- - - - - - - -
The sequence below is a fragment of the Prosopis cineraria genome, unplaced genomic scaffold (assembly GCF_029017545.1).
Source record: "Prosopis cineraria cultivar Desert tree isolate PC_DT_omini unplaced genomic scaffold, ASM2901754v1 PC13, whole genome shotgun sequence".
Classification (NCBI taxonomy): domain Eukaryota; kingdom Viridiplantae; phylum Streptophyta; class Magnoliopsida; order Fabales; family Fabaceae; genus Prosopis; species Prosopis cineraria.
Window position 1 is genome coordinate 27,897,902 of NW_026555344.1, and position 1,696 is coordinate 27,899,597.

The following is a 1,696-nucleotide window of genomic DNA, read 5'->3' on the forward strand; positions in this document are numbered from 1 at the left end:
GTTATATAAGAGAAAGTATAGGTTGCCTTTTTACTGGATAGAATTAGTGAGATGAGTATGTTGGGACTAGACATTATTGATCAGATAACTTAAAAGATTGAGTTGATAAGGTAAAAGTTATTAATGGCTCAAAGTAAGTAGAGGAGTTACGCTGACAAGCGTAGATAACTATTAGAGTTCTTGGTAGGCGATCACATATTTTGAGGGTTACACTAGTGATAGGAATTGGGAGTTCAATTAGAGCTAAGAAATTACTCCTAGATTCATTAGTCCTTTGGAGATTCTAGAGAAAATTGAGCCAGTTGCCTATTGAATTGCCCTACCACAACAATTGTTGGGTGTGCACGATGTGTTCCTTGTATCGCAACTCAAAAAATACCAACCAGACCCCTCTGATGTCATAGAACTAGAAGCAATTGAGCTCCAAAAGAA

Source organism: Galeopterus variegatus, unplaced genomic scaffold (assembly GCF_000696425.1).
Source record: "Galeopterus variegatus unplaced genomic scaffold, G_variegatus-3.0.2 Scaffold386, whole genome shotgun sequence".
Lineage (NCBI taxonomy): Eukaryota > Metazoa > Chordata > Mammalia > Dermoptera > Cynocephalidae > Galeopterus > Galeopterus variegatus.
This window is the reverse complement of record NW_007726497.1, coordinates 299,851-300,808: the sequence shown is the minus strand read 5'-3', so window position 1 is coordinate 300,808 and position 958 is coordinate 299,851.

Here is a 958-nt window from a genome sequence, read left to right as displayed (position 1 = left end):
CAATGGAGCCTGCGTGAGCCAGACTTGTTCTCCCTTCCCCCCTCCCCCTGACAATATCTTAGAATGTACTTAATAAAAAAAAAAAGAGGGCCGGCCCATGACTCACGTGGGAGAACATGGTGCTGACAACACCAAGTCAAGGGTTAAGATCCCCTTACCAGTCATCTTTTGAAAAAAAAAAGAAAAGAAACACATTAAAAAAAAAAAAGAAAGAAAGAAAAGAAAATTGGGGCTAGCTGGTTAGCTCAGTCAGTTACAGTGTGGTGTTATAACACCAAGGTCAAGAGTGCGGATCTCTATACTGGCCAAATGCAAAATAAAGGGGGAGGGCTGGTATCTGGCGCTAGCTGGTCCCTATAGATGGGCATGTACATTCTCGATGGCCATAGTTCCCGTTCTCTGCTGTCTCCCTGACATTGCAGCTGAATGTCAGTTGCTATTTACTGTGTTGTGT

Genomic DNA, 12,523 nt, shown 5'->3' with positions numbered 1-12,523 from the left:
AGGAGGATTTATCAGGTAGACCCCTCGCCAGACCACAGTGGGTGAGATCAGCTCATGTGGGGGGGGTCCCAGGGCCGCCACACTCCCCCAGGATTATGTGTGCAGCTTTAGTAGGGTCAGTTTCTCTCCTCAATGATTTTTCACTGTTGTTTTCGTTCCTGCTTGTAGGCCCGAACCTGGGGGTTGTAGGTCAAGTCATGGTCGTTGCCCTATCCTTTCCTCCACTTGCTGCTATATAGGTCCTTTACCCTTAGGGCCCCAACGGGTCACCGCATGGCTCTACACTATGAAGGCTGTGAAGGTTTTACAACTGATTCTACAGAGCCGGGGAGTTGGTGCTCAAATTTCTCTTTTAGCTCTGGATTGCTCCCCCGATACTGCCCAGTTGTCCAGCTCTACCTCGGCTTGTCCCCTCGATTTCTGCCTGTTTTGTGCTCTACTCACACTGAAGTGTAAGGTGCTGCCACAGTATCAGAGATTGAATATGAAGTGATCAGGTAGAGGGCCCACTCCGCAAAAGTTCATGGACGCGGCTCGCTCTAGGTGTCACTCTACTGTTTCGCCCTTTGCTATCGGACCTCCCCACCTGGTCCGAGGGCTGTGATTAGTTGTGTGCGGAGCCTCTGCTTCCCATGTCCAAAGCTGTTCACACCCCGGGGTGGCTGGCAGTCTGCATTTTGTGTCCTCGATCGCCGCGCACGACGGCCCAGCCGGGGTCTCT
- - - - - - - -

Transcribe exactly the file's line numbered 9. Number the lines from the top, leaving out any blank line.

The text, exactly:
Lineage (NCBI taxonomy): Eukaryota > Metazoa > Chordata > Mammalia > Dermoptera > Cynocephalidae > Galeopterus > Galeopterus variegatus.